Thursday, October 15, 2015


This is SUCH a dumb comic and SUCH beautiful art.

Having written about so many of the Atlas-Seaboard characters at this point, I frankly have a hard time remembering exactly how many of them were cannibals.

Morlock 2001, naturally, became a creature resembling a man-sized cone of dried sweet potatoes and had a hankering for human flesh, and I seem to recall that The Brute ate at least a couple of children - maybe more when we weren't looking. Then there's a whole Planet of Vampires, wherein cannibalism is clearly a shared cultural experience. That's not to mention Son of Dracula, of course and, for all I recall, Vicki.

Chief among these protagonist cannibals, however, is certainly The Tarantula, a character for whom eating dudes was absolutely principal among his powers and motivation. If Atlas had something equivalent to the Official Handbook of the Marvel Universe, the Tarantula's origin, powers, paraphernalia and height-and-weight sections would all start with the phrase "He eats people."

"You can-a call-a me, the Taratula, eyyy"
Starring as the title character in "Weird Suspense" ("I feel like something's about to happen, something WEIRD" I like to pretend is a phrase uttered in every issue of this book) and debuting in its first issue in February 1975, Tarantula tells the story of Count Eugene Lycosa, dead ringer for Eugene Levy, recipient of a 14th century curse on his family.  The Lycosa family, that is, not the Levy family. I don't know what curse Eugene Levy's under, except it caused him to accept a role in Bringing Down The House.

Having captured and burned alive the frightful Tarantula Priestess (sort of a spider-cult version of Apache Chief, I suppose), Levy is cursed to have all of his male heirs "suffer the curse of the tarantula ... they will prowl the countryside with tarantula powers inquest of victims to appease their spider's lust!" Spiders are, as we know, nature's lustiest creatures. Also, Tarantulas aren't native to Europe, where all of this takes place, and also it's the "Dark Ages" (whenever comic book writers think THAT was, which is apparently anywhere from 400 BC to 1920) so there was no shipping between the New World and Old yet. But the Pat Boyette art is gorgeous so I'm happy to ignore all of that.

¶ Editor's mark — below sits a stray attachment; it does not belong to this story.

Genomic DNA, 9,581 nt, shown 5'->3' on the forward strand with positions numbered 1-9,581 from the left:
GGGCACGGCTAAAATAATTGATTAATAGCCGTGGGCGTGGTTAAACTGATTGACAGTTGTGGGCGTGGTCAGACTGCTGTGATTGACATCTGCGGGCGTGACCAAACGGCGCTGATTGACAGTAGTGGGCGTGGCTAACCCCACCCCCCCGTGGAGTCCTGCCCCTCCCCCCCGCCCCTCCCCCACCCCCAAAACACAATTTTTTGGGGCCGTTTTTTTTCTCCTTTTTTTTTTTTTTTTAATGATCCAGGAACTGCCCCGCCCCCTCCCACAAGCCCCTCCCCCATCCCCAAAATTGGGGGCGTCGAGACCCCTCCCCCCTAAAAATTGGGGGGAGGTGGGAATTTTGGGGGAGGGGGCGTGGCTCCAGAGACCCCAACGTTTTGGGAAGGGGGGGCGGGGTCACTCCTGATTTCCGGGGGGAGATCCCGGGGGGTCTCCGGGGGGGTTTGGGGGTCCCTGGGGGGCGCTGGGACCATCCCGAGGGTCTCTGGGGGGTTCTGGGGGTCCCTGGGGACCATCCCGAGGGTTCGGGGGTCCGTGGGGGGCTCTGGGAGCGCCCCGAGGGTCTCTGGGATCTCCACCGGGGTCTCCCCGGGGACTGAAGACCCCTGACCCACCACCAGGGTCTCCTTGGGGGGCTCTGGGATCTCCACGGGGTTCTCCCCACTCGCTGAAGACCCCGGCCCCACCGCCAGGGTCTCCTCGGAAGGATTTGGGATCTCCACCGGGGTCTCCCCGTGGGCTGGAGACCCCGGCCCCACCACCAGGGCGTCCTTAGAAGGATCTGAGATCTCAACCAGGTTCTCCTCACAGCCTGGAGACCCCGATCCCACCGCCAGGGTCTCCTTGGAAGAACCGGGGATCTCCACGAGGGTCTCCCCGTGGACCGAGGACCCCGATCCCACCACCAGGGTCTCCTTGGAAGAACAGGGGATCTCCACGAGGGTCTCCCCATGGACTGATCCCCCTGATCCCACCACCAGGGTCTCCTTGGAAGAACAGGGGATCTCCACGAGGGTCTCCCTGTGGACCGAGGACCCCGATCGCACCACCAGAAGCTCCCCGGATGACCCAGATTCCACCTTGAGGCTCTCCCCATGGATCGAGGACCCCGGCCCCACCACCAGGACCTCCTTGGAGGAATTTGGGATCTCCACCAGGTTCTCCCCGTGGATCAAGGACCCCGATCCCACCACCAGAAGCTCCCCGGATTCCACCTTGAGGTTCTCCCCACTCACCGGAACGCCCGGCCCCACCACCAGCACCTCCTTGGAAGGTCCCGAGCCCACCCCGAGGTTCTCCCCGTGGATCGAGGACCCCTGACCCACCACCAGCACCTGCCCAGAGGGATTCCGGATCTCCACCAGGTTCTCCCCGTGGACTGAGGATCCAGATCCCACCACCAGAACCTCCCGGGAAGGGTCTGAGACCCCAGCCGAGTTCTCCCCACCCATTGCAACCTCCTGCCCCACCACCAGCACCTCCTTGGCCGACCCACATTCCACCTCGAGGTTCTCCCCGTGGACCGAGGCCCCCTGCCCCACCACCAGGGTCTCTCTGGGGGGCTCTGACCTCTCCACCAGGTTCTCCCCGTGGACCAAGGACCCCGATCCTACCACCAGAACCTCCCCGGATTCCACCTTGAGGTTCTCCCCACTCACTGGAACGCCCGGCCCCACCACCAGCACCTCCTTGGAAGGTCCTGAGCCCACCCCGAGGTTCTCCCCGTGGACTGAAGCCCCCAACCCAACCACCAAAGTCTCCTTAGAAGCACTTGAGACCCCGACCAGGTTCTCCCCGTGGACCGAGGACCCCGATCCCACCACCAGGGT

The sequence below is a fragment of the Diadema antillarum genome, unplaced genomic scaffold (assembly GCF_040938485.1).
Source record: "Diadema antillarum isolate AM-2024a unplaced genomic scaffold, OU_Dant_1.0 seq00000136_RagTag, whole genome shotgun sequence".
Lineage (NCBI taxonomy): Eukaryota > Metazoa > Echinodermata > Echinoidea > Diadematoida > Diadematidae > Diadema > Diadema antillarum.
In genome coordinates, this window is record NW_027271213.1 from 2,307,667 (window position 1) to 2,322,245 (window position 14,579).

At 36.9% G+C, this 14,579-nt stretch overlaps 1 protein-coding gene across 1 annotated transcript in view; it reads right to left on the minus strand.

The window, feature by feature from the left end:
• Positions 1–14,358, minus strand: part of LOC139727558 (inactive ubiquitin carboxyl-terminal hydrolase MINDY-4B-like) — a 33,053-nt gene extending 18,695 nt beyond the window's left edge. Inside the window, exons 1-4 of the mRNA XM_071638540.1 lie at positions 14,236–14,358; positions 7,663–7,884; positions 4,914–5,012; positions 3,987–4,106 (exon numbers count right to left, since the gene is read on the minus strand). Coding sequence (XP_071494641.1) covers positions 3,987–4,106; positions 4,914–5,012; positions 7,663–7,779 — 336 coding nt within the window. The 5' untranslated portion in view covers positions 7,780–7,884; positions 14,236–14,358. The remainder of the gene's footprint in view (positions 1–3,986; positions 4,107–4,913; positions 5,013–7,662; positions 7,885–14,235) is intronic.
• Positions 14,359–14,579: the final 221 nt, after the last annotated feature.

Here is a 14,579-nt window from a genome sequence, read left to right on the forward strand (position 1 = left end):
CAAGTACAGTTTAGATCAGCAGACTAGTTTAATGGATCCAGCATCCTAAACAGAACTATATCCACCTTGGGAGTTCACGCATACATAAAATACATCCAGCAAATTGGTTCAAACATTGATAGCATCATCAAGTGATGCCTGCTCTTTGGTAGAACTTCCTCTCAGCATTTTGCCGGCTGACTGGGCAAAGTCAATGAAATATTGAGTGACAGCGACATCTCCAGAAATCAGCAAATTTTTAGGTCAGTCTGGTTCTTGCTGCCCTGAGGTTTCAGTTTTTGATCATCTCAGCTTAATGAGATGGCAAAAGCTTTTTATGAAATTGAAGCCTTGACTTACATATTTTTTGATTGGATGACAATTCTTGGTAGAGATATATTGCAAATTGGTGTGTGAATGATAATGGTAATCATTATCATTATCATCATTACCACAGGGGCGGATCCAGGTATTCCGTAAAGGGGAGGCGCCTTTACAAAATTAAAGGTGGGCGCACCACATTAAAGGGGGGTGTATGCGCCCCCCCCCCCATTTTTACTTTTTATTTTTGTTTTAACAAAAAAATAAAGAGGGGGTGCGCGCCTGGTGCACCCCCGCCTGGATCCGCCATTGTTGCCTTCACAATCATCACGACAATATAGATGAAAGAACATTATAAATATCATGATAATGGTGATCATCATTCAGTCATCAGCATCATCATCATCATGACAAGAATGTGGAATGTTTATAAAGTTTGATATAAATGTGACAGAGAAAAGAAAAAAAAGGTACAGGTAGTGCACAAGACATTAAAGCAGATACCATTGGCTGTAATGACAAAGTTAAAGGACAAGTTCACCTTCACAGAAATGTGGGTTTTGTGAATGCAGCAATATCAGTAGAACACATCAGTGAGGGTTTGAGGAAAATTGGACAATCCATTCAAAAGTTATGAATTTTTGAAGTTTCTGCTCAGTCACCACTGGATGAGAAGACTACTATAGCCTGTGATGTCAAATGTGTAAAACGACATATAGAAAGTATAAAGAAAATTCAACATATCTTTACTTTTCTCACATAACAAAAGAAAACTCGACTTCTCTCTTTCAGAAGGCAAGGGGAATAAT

In any case, the Tarantula Priestess is as good as her word, which takes us to the modern day. There, the modern-day descendant of the Count lives upstate in a mansion, accompanied only by his manservant Joseph. When a gang of armed crooks stumbles upon Lycosa's abode - and are subsequently murdered and eaten - Spider-Gene discovers a new mission in life: killing and eating bad guys. "We must go from this place," he tells his dogsbody, "to where my tarantula powers may be of some practical value!" If there's anything more practical than eating a bank robber, I can't put my finger on it.

Tarantula spends two issues killing and consuming ne'er-do-wells, and even battling a reborn Tarantula Princess, before succumbing to Atlas-Seaboard's infamous third-issue switch. Where Lycosa had previously been gung-ho about using his spider-powers to serve a really arguable sort of justice, he's now tormented by them. "Why must I bear ... this monstrous burden?" he asks of his new manservant Crispin, brother to Joseph who'd been murdered the issue previous. "Somewhere ... somehow," he continues, "We must have overlooked something ... that could be ... the key which could cure me of this curse!" Well, for one thing, move back to the country, buster.

Lycosa picks up a day job and a horny secretary along with his new butler and depressing outlook on life, but he keeps the cannibalism. Just like a good nehru jacket, eating bad guys isn't something you want to dispose of casually, after all. Since he never finds a cure for his condition, we can assume Eugene Lycosa is still out there, eating purse-snatchers somewhere,

Looks like someone threw together a last minute Halloween costume...

No comments:

Popular Posts